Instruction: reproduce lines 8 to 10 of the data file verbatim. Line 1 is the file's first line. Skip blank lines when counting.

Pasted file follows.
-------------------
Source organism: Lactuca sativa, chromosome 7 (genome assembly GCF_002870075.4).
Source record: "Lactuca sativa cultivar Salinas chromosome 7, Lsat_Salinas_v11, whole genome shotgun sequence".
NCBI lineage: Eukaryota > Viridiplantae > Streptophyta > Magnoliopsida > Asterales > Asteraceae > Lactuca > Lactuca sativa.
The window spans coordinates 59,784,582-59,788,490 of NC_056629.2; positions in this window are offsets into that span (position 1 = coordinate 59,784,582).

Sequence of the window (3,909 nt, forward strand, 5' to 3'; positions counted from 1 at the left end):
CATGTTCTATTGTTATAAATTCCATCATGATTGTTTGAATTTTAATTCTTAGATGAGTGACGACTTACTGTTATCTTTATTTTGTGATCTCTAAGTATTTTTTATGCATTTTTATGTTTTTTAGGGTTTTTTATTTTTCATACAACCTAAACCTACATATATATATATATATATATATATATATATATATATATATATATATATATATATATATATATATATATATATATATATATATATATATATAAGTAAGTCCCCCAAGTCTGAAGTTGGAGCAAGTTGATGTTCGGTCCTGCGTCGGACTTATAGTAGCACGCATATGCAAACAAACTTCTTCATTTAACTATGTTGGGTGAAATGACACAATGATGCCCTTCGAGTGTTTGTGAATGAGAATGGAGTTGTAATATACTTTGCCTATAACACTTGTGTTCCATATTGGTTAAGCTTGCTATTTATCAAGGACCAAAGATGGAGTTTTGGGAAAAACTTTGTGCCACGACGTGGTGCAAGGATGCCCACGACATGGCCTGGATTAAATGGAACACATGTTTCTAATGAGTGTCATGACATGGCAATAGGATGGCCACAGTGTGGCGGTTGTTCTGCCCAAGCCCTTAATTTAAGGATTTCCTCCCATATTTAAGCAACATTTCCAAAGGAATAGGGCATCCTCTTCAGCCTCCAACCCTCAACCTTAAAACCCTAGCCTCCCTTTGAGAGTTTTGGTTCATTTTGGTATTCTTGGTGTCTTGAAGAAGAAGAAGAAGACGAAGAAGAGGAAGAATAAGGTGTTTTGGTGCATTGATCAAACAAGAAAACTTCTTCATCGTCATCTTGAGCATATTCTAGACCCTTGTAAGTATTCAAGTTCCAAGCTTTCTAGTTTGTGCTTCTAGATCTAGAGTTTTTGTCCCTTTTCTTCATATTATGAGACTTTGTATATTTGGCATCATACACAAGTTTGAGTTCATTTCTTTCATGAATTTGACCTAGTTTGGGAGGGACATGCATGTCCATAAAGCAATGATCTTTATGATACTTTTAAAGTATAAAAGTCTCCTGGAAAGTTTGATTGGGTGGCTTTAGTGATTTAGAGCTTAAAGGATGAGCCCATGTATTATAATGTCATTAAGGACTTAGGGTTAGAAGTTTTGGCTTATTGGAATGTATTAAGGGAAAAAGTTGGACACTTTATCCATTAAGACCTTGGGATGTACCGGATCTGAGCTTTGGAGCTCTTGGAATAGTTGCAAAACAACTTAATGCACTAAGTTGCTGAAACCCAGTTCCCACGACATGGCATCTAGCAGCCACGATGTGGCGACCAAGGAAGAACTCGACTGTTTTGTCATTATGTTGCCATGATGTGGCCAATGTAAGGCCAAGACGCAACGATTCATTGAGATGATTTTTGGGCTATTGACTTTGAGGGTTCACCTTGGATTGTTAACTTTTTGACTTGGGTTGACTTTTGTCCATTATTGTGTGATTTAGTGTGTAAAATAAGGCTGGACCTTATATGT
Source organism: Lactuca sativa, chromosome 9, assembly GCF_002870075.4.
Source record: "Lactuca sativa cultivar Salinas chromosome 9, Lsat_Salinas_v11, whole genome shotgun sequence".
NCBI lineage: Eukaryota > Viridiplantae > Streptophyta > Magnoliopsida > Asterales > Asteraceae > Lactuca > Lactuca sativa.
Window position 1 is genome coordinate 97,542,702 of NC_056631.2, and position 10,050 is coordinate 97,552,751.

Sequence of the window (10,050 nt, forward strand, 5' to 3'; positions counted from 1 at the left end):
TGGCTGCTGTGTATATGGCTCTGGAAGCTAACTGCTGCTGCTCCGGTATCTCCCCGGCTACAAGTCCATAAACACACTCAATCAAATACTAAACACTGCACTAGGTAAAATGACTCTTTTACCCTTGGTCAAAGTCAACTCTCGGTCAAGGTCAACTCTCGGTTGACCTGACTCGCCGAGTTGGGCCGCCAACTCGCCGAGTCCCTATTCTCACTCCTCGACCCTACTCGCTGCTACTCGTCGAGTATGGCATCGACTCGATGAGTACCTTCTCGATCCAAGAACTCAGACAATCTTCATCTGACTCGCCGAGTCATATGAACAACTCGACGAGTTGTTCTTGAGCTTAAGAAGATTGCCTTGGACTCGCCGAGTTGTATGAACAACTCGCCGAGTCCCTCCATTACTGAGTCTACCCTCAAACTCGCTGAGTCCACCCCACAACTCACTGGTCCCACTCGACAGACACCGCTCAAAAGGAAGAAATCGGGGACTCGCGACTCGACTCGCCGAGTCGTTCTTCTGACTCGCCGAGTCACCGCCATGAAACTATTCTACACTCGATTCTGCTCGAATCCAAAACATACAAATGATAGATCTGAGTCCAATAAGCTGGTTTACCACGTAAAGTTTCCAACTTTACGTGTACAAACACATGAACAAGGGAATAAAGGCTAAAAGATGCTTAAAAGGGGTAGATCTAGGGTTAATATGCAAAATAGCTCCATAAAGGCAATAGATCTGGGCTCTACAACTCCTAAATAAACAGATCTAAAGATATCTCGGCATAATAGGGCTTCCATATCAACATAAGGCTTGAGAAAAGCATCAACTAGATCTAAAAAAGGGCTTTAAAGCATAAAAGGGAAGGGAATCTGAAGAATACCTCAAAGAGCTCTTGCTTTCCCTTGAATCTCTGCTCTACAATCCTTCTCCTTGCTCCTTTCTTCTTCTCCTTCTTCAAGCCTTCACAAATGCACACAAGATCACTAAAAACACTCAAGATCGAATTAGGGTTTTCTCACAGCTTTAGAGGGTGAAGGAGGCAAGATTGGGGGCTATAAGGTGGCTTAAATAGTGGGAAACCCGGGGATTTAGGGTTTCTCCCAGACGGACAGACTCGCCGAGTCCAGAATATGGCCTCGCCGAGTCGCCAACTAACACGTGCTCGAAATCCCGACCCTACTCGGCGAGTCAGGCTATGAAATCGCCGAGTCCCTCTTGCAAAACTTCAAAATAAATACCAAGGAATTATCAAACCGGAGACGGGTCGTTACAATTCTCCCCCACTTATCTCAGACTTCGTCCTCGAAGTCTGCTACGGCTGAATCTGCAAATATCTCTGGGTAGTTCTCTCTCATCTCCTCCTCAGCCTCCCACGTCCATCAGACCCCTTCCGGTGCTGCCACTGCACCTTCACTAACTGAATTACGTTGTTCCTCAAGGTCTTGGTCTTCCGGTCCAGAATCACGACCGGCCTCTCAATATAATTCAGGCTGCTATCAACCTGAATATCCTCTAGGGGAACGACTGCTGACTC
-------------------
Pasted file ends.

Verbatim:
Source record: "Lactuca sativa cultivar Salinas chromosome 9, Lsat_Salinas_v11, whole genome shotgun sequence".
NCBI lineage: Eukaryota > Viridiplantae > Streptophyta > Magnoliopsida > Asterales > Asteraceae > Lactuca > Lactuca sativa.
Window position 1 is genome coordinate 97,542,702 of NC_056631.2, and position 10,050 is coordinate 97,552,751.